Reading List: No Cal Noodles, HFCS’s New Name and No More Birthday Cupcakes?!

by in Food News, September 17, 2010
Cupcake
Tell Us: Should Birthday Cupcakes Be Banned From Kids' Classrooms?

In this week’s nutrition news: Markets hire dietitians to help shoppers, a controversy over cupcakes in the classroom and high fructose corn syrup petitioning for a new name.

Banning Birthday Cupcakes
The battle between cupcakes and carrot sticks is raging in schools around the country, but one school took a radical step:  A principal in Redford Township, Michigan banned cupcakes from the classroom.  Her reasoning? Not only are they unhealthy, but they also take time away from learning. But it’s not an all-out sweets ban: cupcakes are still allowed in the lunchroom.

TELL US: Do you think cupcakes should be banned from the classroom?

High Fructose Corn Syrup Petitioning For New Name
High fructose corn syrup has been banned from foods around the country, and many associate the refined sugar with over-processed foods. So what’s the Corn Refiners Association to do? Change the sugar’s name! They filed a petition with the FDA to change the name from “high fructose corn syrup” to “corn sugar.” The group hopes the change with help consumers feel better about product, but don’t be fooled: no matter the name, high fructose corn syrup is still highly processed.

No Cal Noodles
I’ve heard of no-carb noodles, but this Japanese brand of noodles (appropriately called NoOodle) are not only carb-free, they’re also calorie, fat and gluten-free. Sound too good to be true? These fiber and water-filled noodles are made of yams and have been eaten in Asia for centuries. Food manufacturers are now bringing these noodles to Western markets, where you may see them popping up very soon. Although they’re flavorless, they smell has been described to be squidlike out of the box but disappears under running water.

TELL US: Would you try these no calorie noodles?

Trayless College Cafeteria
In an attempt to become more eco-friendly, students at the University of Iowa decided to ditch cafeteria trays. Getting rid of trays, helps reduce food waste, since students can’t take as much food at one time. Trayless dining also has dietary implications: Students tend to eat only what they can carry. If they’re really hungry for seconds, they can go back for more food. Still no word if it will help students the infamous freshman 15, but it’s definitely a step in the right direction!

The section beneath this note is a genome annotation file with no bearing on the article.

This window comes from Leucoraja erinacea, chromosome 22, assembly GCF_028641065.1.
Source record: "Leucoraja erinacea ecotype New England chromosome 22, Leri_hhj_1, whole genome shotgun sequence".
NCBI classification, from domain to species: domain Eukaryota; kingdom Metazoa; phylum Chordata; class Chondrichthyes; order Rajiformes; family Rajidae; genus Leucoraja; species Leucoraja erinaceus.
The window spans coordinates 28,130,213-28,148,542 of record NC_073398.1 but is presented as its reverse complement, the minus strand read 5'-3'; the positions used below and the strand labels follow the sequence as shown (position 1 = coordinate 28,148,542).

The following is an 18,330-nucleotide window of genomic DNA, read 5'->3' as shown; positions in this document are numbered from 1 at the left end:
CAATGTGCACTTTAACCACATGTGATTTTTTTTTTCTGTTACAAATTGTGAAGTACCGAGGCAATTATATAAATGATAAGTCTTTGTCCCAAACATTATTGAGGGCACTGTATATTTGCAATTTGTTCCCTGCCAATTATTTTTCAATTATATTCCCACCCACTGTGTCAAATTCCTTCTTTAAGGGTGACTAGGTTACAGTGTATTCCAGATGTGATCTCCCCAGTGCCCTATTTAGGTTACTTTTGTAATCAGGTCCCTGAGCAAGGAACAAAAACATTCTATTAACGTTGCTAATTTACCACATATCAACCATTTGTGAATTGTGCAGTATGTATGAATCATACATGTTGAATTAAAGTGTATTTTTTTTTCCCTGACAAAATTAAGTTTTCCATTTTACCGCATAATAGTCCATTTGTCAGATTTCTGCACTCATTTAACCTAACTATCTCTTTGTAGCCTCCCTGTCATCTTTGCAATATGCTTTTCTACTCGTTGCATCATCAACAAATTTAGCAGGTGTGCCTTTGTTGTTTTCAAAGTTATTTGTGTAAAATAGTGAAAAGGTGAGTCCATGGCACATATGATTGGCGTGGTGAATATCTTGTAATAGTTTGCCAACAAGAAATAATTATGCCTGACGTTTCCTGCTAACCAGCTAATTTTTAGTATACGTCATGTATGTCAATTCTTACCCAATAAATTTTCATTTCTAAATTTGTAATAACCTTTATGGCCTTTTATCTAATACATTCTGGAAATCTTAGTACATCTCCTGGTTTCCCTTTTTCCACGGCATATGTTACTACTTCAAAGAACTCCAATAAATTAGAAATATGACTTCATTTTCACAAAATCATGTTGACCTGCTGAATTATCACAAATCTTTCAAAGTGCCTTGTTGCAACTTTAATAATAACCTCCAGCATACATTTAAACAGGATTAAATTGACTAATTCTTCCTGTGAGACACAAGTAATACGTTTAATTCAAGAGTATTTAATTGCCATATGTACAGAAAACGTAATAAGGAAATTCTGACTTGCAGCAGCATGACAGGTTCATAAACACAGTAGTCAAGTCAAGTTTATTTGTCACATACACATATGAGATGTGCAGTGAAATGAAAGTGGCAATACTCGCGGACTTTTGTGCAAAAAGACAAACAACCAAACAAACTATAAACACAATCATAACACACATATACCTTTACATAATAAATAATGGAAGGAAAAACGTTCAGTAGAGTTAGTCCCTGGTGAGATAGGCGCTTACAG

Dietitians Assist Food Shoppers
A recent survey by the Grocers Association found that 77 percent of shoppers would like a dietitian to help them make healthier choices. In response, many grocery stores throughout the country are now offering this service. Dietitians review shopping lists and help customers make healthier choices.

TELL US: What would you ask a dietician at the supermarket?

Toby Amidor, MS, RD, CDN, is a registered dietitian and consultant who specializes in food safety and culinary nutrition. See Toby’s full bio »

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Comments (10)

  1. Gwen says:

    I don't think cupcakes should be banned from the classroom. The learning environment should be fun – allowing for a special treat or celebration 20 or so days across the year. It bonds the kids, gives them something to look forward to now and again, and allows each child to be "special" for a few minutes out of the day on their birthday.

    Healthy eating is so important – but rather than banning cupcakes and the fun that goes with them from the classroom, I feel the emphasis should be on much higher quality cafeteria foods. Everything is processed, packaged, heated up, offered to the kids, and gobbled up – not necessarily because the kids even think it's good – but because they are hungry and it's what's for lunch.

    Keep the cupcakes – surely there are more important issues to worry about in the school system!!

  2. Rebekah says:

    I agree to some extent. I can see how they can be considered a disruption to learning, but I still think that children should have that sweet something to look forward to as a bonding experience between their classmates. Maybe if the cupcakes were taken to and served in the cafeteria so that afterward, when the children return to the classroom it still feels like a learning environment.

  3. Gina says:

    good idea!

  4. Sarah says:

    Just curious about the No Oodle noodles.

    Their website provides nutritional information. This pasta has no calories, but ithave no nutritional value either. No Vit. A, Vit. C, Calcium, Iron, Protein, Fiber… Your generic pasta brand offers some protein, fiber, and iron. Enriched pastas and whole wheat versions offer even more nutrition.

    Is it better to eat a no-calorie, nutritionally lacking filler than to eat a pasta that has calories and offers some sort of nutrition?

  5. There is obviously a lot to know about this. I think you made some good points in Features also.Keep working ,great job!

  6. Milda Gliues says:

    There is obviously a lot to know about this. I think you made some good points in Features also.Keep working ,great job!

  7. Nice read, I just passed this onto a colleague who was doing a little research on that. And he actually bought me lunch since I found it for him smile So let me rephrase that: Thank you for lunch!

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